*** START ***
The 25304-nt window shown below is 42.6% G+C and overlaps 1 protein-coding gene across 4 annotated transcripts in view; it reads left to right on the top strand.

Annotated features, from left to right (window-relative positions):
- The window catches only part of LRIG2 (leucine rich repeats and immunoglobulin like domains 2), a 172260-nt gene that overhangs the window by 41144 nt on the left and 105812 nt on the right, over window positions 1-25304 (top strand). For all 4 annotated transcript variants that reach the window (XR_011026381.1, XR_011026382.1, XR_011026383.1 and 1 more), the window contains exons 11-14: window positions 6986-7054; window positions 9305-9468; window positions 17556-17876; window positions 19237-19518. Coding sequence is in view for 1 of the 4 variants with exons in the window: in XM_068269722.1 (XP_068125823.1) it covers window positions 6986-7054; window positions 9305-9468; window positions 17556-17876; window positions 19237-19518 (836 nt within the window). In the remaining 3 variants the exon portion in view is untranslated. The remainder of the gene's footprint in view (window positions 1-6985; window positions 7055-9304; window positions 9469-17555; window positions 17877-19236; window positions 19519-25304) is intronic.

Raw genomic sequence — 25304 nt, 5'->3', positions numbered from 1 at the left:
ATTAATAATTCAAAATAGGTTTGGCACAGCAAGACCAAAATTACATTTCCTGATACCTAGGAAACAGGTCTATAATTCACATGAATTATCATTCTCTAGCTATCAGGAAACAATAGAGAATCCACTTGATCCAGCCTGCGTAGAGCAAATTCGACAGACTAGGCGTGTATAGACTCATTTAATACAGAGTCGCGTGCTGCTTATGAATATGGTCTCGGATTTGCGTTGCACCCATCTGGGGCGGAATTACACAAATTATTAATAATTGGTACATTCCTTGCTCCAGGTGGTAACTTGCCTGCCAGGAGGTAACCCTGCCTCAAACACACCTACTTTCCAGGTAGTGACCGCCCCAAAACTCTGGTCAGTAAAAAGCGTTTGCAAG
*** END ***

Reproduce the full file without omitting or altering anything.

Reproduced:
The 25304-nt window shown below is 42.6% G+C and overlaps 1 protein-coding gene across 4 annotated transcripts in view; it reads left to right on the top strand.

Annotated features, from left to right (window-relative positions):
- The window catches only part of LRIG2 (leucine rich repeats and immunoglobulin like domains 2), a 172260-nt gene that overhangs the window by 41144 nt on the left and 105812 nt on the right, over window positions 1-25304 (top strand). For all 4 annotated transcript variants that reach the window (XR_011026381.1, XR_011026382.1, XR_011026383.1 and 1 more), the window contains exons 11-14: window positions 6986-7054; window positions 9305-9468; window positions 17556-17876; window positions 19237-19518. Coding sequence is in view for 1 of the 4 variants with exons in the window: in XM_068269722.1 (XP_068125823.1) it covers window positions 6986-7054; window positions 9305-9468; window positions 17556-17876; window positions 19237-19518 (836 nt within the window). In the remaining 3 variants the exon portion in view is untranslated. The remainder of the gene's footprint in view (window positions 1-6985; window positions 7055-9304; window positions 9469-17555; window positions 17877-19236; window positions 19519-25304) is intronic.

Raw genomic sequence — 25304 nt, 5'->3', positions numbered from 1 at the left:
ATTAATAATTCAAAATAGGTTTGGCACAGCAAGACCAAAATTACATTTCCTGATACCTAGGAAACAGGTCTATAATTCACATGAATTATCATTCTCTAGCTATCAGGAAACAATAGAGAATCCACTTGATCCAGCCTGCGTAGAGCAAATTCGACAGACTAGGCGTGTATAGACTCATTTAATACAGAGTCGCGTGCTGCTTATGAATATGGTCTCGGATTTGCGTTGCACCCATCTGGGGCGGAATTACACAAATTATTAATAATTGGTACATTCCTTGCTCCAGGTGGTAACTTGCCTGCCAGGAGGTAACCCTGCCTCAAACACACCTACTTTCCAGGTAGTGACCGCCCCAAAACTCTGGTCAGTAAAAAGCGTTTGCAAG